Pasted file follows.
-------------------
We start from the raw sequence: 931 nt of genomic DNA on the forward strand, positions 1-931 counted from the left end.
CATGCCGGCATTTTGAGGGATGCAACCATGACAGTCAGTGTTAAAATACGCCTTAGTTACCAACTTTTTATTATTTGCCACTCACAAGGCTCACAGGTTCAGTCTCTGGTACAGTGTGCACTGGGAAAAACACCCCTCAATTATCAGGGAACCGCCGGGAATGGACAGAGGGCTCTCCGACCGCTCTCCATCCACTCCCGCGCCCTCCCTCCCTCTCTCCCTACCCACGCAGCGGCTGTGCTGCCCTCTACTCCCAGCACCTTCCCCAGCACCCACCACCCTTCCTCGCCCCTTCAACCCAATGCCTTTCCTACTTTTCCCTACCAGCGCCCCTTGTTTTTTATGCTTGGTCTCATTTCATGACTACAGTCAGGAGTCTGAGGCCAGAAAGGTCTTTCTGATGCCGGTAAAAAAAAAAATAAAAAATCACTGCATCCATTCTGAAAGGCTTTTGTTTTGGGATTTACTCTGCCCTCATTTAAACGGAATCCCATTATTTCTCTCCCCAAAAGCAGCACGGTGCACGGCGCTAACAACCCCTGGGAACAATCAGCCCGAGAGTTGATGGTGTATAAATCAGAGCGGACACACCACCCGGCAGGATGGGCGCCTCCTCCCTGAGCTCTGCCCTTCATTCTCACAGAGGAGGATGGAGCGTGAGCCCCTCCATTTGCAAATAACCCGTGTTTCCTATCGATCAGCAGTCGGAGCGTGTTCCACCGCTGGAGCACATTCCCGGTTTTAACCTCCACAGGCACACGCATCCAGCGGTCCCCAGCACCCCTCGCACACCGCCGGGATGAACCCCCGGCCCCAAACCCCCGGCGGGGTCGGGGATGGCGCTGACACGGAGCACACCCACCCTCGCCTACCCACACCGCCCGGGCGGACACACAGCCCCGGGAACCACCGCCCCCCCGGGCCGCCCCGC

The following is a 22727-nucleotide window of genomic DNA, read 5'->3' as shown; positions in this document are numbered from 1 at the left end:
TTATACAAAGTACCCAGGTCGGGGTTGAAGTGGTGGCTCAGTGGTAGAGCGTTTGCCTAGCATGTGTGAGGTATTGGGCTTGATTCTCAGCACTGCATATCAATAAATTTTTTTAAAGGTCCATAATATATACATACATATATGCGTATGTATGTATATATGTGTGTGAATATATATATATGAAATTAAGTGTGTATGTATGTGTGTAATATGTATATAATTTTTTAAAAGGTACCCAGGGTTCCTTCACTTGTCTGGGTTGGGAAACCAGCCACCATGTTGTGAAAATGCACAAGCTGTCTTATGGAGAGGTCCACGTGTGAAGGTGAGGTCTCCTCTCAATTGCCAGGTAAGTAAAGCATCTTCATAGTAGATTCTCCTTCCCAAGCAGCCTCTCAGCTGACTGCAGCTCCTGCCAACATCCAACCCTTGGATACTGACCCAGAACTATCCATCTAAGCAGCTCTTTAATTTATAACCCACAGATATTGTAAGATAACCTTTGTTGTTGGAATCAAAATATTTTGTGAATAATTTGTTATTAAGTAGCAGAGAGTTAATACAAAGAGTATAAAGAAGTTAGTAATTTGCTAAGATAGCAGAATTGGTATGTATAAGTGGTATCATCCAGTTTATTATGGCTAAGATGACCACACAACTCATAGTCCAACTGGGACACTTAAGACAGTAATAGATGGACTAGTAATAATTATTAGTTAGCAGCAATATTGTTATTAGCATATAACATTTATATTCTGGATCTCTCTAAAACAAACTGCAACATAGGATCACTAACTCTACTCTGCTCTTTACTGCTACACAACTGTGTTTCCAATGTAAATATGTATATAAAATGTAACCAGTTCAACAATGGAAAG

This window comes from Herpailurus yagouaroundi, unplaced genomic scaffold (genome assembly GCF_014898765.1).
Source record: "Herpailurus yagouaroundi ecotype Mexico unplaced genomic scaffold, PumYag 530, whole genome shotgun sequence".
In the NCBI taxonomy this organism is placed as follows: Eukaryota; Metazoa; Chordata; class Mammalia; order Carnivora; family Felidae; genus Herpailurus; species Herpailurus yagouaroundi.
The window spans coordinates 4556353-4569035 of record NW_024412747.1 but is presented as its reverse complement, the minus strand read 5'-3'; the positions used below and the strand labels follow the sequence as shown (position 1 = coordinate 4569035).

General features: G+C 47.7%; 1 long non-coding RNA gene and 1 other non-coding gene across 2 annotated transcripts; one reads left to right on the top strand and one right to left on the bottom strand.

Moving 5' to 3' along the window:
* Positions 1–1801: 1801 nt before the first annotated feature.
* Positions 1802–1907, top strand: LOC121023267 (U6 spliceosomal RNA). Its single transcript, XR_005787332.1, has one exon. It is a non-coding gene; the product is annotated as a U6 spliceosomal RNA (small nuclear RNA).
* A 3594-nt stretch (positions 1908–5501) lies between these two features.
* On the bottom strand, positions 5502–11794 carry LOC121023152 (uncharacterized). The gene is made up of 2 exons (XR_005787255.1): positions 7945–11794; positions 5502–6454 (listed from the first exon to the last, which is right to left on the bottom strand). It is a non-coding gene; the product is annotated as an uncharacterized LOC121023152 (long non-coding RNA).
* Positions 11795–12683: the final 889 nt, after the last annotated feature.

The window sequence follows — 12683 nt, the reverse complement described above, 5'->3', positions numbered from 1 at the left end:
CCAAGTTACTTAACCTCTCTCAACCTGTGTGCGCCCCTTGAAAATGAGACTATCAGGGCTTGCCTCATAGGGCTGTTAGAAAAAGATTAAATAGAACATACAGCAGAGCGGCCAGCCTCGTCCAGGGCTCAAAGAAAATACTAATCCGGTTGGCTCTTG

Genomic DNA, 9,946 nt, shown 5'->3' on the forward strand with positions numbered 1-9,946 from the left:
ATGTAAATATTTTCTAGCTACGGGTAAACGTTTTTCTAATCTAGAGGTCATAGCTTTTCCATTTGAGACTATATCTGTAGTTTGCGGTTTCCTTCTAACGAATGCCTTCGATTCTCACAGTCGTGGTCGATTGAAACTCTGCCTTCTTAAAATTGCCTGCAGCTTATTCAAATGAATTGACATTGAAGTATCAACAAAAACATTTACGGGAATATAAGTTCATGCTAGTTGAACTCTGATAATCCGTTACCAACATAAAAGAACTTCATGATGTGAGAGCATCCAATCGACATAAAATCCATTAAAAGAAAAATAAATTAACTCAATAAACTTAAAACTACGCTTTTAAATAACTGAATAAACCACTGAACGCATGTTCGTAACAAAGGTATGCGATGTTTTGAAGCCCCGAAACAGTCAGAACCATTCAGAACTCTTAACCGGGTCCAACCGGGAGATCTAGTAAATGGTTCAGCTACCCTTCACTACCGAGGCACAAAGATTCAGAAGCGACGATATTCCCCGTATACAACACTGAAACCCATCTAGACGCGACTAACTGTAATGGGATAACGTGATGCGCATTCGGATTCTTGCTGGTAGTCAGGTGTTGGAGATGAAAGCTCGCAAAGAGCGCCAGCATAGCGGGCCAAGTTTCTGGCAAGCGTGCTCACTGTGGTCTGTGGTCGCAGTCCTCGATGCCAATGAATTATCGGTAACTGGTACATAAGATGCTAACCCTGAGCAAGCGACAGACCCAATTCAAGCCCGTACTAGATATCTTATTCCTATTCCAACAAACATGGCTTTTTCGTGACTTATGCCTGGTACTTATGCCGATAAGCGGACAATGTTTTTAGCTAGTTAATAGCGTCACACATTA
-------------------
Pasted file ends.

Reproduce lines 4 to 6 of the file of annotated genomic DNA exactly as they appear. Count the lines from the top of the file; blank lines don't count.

TTATACAAAGTACCCAGGTCGGGGTTGAAGTGGTGGCTCAGTGGTAGAGCGTTTGCCTAGCATGTGTGAGGTATTGGGCTTGATTCTCAGCACTGCATATCAATAAATTTTTTTAAAGGTCCATAATATATACATACATATATGCGTATGTATGTATATATGTGTGTGAATATATATATATGAAATTAAGTGTGTATGTATGTGTGTAATATGTATATAATTTTTTAAAAGGTACCCAGGGTTCCTTCACTTGTCTGGGTTGGGAAACCAGCCACCATGTTGTGAAAATGCACAAGCTGTCTTATGGAGAGGTCCACGTGTGAAGGTGAGGTCTCCTCTCAATTGCCAGGTAAGTAAAGCATCTTCATAGTAGATTCTCCTTCCCAAGCAGCCTCTCAGCTGACTGCAGCTCCTGCCAACATCCAACCCTTGGATACTGACCCAGAACTATCCATCTAAGCAGCTCTTTAATTTATAACCCACAGATATTGTAAGATAACCTTTGTTGTTGGAATCAAAATATTTTGTGAATAATTTGTTATTAAGTAGCAGAGAGTTAATACAAAGAGTATAAAGAAGTTAGTAATTTGCTAAGATAGCAGAATTGGTATGTATAAGTGGTATCATCCAGTTTATTATGGCTAAGATGACCACACAACTCATAGTCCAACTGGGACACTTAAGACAGTAATAGATGGACTAGTAATAATTATTAGTTAGCAGCAATATTGTTATTAGCATATAACATTTATATTCTGGATCTCTCTAAAACAAACTGCAACATAGGATCACTAACTCTACTCTGCTCTTTACTGCTACACAACTGTGTTTCCAATGTAAATATGTATATAAAATGTAACCAGTTCAACAATGGAAAG

This window comes from Herpailurus yagouaroundi, unplaced genomic scaffold (genome assembly GCF_014898765.1).
Source record: "Herpailurus yagouaroundi ecotype Mexico unplaced genomic scaffold, PumYag 530, whole genome shotgun sequence".